"Engaging Shaw" is exactly that. John Mortimer Langdon's romantic comedy is a spirited and intelligent combat of words and sparkling banter.
“Engaging Shaw” is exactly that. John Mortimer Langdon’s romantic comedy, presented by the New Jersey Rep, finds a determined Charlotte Payne-Townshend, acted with stately reserve by Katrina Ferguson, in hot pursuit of 39-year-old confirmed bachelor George Bernard Shaw. The result is a spirited and intelligent combat of words and sparkling banter.
Shaw, superbly played by Ames Adamson, is as entertaining as he is infuriating, and a dreadful philanderer to boot. He has avoided romantic relationships, steadfastly maintaining he has a genius for hurting women. He also treasures the liberty and happiness of his bachelorhood.
Payne-Townshend, who is described as a “large, graceful woman,” and who at moments appears to be plain, “approaches beauty in evening dress.” Independently wealthy, she offers to be Shaw’s secretary, sans salary, but secretly harbors a methodical plan to woo and wed him, despite the playwright’s fixation with many lady friends, including his all-consuming daily correspondence with celebrated actress Ellen Terry.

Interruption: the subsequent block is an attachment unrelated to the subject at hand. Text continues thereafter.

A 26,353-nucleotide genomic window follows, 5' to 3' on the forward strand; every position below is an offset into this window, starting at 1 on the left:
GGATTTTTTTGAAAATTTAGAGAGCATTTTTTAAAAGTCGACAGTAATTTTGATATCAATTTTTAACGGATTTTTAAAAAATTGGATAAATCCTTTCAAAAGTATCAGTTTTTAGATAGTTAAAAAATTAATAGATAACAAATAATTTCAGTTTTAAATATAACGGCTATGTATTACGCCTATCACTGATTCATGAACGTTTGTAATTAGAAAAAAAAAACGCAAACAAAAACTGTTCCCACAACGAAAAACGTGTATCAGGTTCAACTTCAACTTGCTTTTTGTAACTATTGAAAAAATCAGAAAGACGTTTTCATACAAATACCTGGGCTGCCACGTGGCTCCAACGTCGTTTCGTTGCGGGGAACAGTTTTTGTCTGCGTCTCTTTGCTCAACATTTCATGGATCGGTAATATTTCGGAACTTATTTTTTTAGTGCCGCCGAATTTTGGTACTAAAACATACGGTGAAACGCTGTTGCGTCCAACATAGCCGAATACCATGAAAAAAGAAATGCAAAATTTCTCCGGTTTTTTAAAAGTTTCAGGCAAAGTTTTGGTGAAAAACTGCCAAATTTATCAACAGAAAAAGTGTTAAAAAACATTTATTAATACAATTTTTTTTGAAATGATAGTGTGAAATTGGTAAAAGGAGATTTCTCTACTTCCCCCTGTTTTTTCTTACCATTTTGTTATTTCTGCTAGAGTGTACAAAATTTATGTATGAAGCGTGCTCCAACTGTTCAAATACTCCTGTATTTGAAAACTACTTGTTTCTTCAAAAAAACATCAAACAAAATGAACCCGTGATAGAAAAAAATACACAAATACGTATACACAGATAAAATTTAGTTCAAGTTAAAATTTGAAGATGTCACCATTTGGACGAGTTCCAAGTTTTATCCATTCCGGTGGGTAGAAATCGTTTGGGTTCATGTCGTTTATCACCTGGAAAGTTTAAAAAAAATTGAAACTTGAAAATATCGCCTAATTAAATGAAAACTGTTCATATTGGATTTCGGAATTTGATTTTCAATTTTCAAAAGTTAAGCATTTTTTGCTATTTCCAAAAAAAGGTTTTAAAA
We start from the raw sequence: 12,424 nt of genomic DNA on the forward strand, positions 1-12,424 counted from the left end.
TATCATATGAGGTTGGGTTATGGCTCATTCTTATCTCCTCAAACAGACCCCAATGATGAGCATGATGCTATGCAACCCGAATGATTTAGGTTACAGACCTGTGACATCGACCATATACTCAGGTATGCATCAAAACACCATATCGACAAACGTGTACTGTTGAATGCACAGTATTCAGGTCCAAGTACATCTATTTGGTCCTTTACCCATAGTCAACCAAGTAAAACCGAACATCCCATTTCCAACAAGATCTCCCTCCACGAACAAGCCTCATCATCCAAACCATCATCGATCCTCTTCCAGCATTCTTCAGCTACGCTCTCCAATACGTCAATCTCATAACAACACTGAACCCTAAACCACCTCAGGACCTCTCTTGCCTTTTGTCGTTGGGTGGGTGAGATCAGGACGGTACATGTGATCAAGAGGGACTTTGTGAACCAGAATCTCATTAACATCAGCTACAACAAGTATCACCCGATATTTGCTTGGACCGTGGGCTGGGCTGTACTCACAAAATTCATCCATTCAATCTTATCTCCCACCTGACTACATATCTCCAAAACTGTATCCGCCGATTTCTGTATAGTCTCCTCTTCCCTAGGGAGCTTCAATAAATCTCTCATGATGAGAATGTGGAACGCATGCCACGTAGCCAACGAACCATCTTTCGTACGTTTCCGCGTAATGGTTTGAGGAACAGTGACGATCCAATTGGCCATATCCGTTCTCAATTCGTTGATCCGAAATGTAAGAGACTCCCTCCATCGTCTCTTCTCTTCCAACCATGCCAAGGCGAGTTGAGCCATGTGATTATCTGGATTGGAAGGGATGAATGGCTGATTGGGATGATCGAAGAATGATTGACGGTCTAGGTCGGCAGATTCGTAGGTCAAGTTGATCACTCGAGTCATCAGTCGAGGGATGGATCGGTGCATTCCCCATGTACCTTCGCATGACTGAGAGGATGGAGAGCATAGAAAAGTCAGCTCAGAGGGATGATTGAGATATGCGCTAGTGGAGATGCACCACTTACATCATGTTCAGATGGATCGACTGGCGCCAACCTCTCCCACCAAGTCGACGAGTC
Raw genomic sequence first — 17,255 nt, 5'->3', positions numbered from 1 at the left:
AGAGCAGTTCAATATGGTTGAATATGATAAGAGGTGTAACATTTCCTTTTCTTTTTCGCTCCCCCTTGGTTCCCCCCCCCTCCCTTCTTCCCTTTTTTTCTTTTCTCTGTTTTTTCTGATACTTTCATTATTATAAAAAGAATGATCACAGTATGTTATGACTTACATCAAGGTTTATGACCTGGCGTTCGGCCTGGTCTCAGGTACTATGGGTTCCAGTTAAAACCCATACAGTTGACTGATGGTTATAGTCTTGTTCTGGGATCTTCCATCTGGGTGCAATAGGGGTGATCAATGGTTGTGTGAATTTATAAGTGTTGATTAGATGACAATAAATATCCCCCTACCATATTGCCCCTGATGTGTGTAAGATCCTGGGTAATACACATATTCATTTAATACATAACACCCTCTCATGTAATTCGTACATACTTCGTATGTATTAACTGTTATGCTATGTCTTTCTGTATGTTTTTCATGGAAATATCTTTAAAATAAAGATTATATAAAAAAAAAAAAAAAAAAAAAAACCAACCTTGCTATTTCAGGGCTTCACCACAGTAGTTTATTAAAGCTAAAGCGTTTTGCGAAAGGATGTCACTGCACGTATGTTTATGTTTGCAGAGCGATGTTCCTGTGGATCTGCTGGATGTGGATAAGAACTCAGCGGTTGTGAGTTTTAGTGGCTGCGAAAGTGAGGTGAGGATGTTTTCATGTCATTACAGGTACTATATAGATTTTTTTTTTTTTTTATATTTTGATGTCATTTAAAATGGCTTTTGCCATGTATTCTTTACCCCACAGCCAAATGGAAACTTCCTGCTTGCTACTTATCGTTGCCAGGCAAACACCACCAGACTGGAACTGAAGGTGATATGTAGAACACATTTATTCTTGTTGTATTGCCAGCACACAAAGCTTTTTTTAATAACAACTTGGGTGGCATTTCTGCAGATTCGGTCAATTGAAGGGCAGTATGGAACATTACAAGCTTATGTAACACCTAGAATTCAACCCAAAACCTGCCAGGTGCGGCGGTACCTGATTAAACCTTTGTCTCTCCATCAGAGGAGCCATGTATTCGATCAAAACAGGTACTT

There is a brief but beautifully structured moment at the end of the first act as Payne-Townshend subtly seduces the feisty Shaw. The second half serves as an intellectual cat-and-mouse courtship.
The rusty bearded Adamson, a frequent player on the Long Branch stage, provides an expansive, feisty account of the Irish dramatist and witty socialist that is both blustery and warmly accessible. His cheeks hurt when he smiles, and he explodes with fury at the thought of marriage, but Adamson keenly invests Shaw with a deep-harbored affection for the woman who has become his intellectual equal.
Ferguson, who originated the role of Charlotte in Vermont’s 2006 Oldcastle Theater production, offers a cool, well-modulated performance in nice contrast to Shaw’s often explosive temper.
Helen Mutch lends stable support as Beatrice Webb, whom Payne-Townshend sees as a questionable romantic rival, but Marc Geller as Webb’s encyclopedic ninny of a husband is a tad too arch, with his clipped cockney accent and pince-nez spectacles.
Shaw finds his associate “the greatest mind in all England, though lacking in vinegar,” but Langdon Brown has directed Geller as an annoying, foolish twit.
However, Brown has paced the piece effectively on the small stage. Peppered with accessible excerpts from Shaw’s works and letters, the play is set in a small English cottage at Stratford, functionally void of clutter. Patricia E. Doherty’s costumes comfortably reflect the smart fashions of the late 19th century.